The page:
Finally, we’re in the first Northwestern football gameweek of 2018. Northwestern comes into this matchup fresh off a ten-win season, and an offseason full of positive news. The first week of the season this year is a unique one, as NU faces off against conference foe in Purdue. Here are three key matchups to watch in this contest.
Purdue’s tight ends vs. the Northwestern secondary
Purdue has two extremely capable tight ends that have NFL potential and size. Cole Herdman is listed as the starter, and, at 6-foot-4 and 245 pounds, he has the chance to become a major weapon for Purdue. Beyond his experience (he’s played 12 games in each of the past 3 seasons), he’s a big red zone threat, amassing eight touchdowns and 814 yards.
Brycen Hopkins is a player that will be super intriguing to watch. He has nearly identical size to Herdman, and averaged 14 yards per catch last year. Paired with Herdman, the two could cause substantial damage. Darius Pittman is a bit of a wild card as well. The third tight end on the depth chart, he also has nice size, but played the majority of his snaps on special teams last year.
Depending on how Pat Fitzgerald and Mike Hankwitz choose to defend Herdman, he could pose a real problem for Northwestern safeties that won’t have starting experience at the position. Although I think Jared Mcgee, J.R. Pace, and Bryce Jackson have the potential to create a solid starting duo, they’re all unproven and small compared to the Purdue tight ends. They’ll likely have to devote extra attention to Hopkins and Herdman, so it will be a compelling matchup to follow all game.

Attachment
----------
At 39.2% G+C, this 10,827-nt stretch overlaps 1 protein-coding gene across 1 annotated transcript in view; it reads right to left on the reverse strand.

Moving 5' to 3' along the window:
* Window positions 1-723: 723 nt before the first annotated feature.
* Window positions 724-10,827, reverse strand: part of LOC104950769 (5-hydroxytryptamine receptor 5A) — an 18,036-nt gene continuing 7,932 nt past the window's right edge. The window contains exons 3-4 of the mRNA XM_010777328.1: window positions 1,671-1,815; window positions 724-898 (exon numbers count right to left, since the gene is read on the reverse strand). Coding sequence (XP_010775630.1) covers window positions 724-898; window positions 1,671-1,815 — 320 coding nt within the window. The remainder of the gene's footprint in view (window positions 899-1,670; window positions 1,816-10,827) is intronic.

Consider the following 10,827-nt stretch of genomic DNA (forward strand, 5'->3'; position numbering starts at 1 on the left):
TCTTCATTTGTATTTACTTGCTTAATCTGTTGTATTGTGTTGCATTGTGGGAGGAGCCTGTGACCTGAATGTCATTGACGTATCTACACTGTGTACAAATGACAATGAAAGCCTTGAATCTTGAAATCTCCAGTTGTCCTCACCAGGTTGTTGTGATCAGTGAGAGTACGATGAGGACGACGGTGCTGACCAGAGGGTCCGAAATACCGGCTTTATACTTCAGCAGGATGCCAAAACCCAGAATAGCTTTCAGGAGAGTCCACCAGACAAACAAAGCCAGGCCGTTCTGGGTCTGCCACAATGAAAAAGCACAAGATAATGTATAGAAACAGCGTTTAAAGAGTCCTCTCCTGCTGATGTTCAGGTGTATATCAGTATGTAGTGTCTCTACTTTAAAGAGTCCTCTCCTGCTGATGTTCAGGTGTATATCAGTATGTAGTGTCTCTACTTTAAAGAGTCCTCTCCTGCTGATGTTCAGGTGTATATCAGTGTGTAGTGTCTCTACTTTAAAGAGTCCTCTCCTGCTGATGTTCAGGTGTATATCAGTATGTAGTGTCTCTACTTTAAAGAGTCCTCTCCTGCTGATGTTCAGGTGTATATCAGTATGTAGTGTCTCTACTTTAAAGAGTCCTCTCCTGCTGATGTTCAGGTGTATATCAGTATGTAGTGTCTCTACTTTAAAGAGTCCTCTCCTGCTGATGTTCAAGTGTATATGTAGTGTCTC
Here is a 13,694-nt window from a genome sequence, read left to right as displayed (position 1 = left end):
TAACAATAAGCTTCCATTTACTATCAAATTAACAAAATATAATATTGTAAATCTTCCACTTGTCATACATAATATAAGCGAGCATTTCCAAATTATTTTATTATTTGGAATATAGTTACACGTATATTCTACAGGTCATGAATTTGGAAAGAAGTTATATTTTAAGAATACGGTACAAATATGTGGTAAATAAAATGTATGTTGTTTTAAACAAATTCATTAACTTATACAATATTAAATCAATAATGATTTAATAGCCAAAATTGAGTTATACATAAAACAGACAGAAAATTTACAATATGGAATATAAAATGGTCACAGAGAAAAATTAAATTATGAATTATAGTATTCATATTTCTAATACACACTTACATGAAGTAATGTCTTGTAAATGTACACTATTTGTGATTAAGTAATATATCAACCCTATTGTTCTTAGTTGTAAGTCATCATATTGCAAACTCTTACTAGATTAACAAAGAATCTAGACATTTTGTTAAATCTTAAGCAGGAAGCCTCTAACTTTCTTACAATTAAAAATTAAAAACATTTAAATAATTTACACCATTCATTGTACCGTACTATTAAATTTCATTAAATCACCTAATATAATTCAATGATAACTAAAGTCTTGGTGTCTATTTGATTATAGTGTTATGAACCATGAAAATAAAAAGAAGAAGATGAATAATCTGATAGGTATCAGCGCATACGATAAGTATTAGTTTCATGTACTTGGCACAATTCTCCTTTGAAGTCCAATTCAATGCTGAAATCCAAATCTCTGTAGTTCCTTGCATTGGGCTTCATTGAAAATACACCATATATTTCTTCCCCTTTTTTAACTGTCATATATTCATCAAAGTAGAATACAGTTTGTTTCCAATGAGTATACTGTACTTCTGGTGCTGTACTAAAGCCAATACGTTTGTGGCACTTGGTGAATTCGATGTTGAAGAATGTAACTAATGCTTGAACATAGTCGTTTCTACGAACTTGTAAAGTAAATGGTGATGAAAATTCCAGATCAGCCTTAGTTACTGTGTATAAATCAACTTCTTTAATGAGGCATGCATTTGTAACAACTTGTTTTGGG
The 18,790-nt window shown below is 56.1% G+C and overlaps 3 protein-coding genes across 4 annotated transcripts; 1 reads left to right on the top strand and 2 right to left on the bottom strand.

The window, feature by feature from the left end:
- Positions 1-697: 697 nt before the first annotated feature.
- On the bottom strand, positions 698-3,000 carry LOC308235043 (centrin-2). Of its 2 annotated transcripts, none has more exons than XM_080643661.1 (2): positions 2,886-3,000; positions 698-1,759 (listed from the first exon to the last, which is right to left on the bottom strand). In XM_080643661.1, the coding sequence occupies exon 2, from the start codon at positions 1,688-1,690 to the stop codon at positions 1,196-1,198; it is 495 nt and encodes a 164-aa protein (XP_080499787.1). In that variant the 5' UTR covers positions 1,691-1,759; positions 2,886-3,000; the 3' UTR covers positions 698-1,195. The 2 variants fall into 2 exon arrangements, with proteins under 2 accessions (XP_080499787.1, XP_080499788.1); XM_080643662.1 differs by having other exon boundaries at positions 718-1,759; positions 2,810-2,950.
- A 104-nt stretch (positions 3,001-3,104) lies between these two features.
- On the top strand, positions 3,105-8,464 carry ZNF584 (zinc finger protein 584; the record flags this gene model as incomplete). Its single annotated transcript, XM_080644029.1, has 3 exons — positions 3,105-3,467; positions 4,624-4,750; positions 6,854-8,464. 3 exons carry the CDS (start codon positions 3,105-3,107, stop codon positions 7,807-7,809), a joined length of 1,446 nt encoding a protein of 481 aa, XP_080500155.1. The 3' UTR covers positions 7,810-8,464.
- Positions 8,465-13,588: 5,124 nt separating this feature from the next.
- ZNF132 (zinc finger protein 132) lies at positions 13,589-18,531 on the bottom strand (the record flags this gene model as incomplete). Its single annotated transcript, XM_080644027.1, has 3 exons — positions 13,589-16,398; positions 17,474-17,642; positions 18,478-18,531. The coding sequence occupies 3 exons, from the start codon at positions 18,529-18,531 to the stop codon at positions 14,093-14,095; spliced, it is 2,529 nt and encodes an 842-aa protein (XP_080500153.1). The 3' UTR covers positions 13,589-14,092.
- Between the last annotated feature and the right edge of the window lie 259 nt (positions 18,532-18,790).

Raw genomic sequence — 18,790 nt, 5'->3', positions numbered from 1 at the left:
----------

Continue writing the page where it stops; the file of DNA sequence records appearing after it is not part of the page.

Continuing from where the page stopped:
Markus Bailey vs. Rashawn Slater and Blake Hance
In addition to his run-stuffing ability, Bailey is a nightmare for offensive tackles. With seven sacks last year, he established himself as an elite dual-threat linebacker. I’m interested to see how he’ll be used attacking the outside of NU’s offensive line. Both tackles are reliable players for NU, but Bailey is a stud, and can attack the edge relentlessly.
Coach @JeffBrohm says LB Markus Bailey is the team's best player. What makes him so and who leads the defense's supporting cast?— Purdue Football (@BoilerFootball) August 18, 2018
https://t.co/kWxKr4A3tt#BoilerUp #OnlyTheStrong #LetsPlayFootball pic.twitter.com/iRShtFK5WB
In the run game, Bailey’s ability to crash the edge could become another thing to focus on. If NU has to invest multiple linemen in blocking Bailey in the run game, other lanes could open up for the Purdue defensive line. His highlights against Arizona in last year’s Foster Farms Bowl illustrate how effective he can be. In so many plays, he finds a way to insert himself in the action and make an impact. It will be crucial to see the mental and physical battle between NU’s offensive tackles and Bailey.
Jeremy Larkin vs. the Purdue run defense
The heir to Justin Jackson’s throne will be up for a stiff test on Thursday. Last season Purdue ranked 6th in S&P+ in run defense, and gave up 133 yards on the ground, a pretty stout number. As we all know, Northwestern relies heavily on the running game, putting the ball on the ground over 50% of the time.
Further, this will likely be Clayton Thorson’s first game back from ACL surgery, putting even more of an emphasis on the run game. Larkin had an impressive summer, and his role will be crucial, as replacing Jackson’s enormous production will be difficult.
If the Northwestern offense is able to establish a run game early, it’ll be crucial to limiting Markus Bailey’s ability to gamble on defense and force him, as well as the rest of the Purdue defense, to be much more conservative. The run game allowing Thorson a bit more time on the ball when passing would be a big step toward victory.